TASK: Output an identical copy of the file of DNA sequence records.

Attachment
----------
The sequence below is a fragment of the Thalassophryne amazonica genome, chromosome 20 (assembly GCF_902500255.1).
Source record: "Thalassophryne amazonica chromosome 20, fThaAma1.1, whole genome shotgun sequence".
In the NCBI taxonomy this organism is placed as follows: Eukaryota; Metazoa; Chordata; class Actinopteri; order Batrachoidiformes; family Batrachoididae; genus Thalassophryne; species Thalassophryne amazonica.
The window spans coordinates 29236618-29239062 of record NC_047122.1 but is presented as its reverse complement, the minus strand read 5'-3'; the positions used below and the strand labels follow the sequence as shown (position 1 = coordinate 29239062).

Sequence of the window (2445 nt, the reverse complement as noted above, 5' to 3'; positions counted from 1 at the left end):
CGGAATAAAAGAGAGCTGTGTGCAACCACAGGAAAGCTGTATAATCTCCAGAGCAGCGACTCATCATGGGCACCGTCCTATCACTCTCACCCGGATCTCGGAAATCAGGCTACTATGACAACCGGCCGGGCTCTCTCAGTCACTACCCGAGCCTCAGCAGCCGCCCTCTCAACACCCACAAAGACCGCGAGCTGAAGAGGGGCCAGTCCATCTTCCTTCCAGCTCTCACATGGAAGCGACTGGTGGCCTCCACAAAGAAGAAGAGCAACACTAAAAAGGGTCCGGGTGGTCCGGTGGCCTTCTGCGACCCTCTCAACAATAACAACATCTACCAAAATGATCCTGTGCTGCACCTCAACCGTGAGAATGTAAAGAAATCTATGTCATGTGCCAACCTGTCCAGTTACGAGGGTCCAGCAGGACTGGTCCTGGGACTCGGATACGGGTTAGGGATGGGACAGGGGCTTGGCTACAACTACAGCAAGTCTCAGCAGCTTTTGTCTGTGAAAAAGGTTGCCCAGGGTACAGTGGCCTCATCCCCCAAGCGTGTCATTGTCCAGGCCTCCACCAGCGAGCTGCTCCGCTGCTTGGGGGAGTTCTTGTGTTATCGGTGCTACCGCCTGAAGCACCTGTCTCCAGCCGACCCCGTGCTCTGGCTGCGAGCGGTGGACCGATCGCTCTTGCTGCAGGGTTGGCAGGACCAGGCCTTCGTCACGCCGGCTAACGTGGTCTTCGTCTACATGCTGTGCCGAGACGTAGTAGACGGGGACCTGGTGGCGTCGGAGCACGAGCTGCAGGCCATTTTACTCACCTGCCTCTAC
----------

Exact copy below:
The sequence below is a fragment of the Thalassophryne amazonica genome, chromosome 20 (assembly GCF_902500255.1).
Source record: "Thalassophryne amazonica chromosome 20, fThaAma1.1, whole genome shotgun sequence".
In the NCBI taxonomy this organism is placed as follows: Eukaryota; Metazoa; Chordata; class Actinopteri; order Batrachoidiformes; family Batrachoididae; genus Thalassophryne; species Thalassophryne amazonica.
The window spans coordinates 29236618-29239062 of record NC_047122.1 but is presented as its reverse complement, the minus strand read 5'-3'; the positions used below and the strand labels follow the sequence as shown (position 1 = coordinate 29239062).

Sequence of the window (2445 nt, the reverse complement as noted above, 5' to 3'; positions counted from 1 at the left end):
CGGAATAAAAGAGAGCTGTGTGCAACCACAGGAAAGCTGTATAATCTCCAGAGCAGCGACTCATCATGGGCACCGTCCTATCACTCTCACCCGGATCTCGGAAATCAGGCTACTATGACAACCGGCCGGGCTCTCTCAGTCACTACCCGAGCCTCAGCAGCCGCCCTCTCAACACCCACAAAGACCGCGAGCTGAAGAGGGGCCAGTCCATCTTCCTTCCAGCTCTCACATGGAAGCGACTGGTGGCCTCCACAAAGAAGAAGAGCAACACTAAAAAGGGTCCGGGTGGTCCGGTGGCCTTCTGCGACCCTCTCAACAATAACAACATCTACCAAAATGATCCTGTGCTGCACCTCAACCGTGAGAATGTAAAGAAATCTATGTCATGTGCCAACCTGTCCAGTTACGAGGGTCCAGCAGGACTGGTCCTGGGACTCGGATACGGGTTAGGGATGGGACAGGGGCTTGGCTACAACTACAGCAAGTCTCAGCAGCTTTTGTCTGTGAAAAAGGTTGCCCAGGGTACAGTGGCCTCATCCCCCAAGCGTGTCATTGTCCAGGCCTCCACCAGCGAGCTGCTCCGCTGCTTGGGGGAGTTCTTGTGTTATCGGTGCTACCGCCTGAAGCACCTGTCTCCAGCCGACCCCGTGCTCTGGCTGCGAGCGGTGGACCGATCGCTCTTGCTGCAGGGTTGGCAGGACCAGGCCTTCGTCACGCCGGCTAACGTGGTCTTCGTCTACATGCTGTGCCGAGACGTAGTAGACGGGGACCTGGTGGCGTCGGAGCACGAGCTGCAGGCCATTTTACTCACCTGCCTCTAC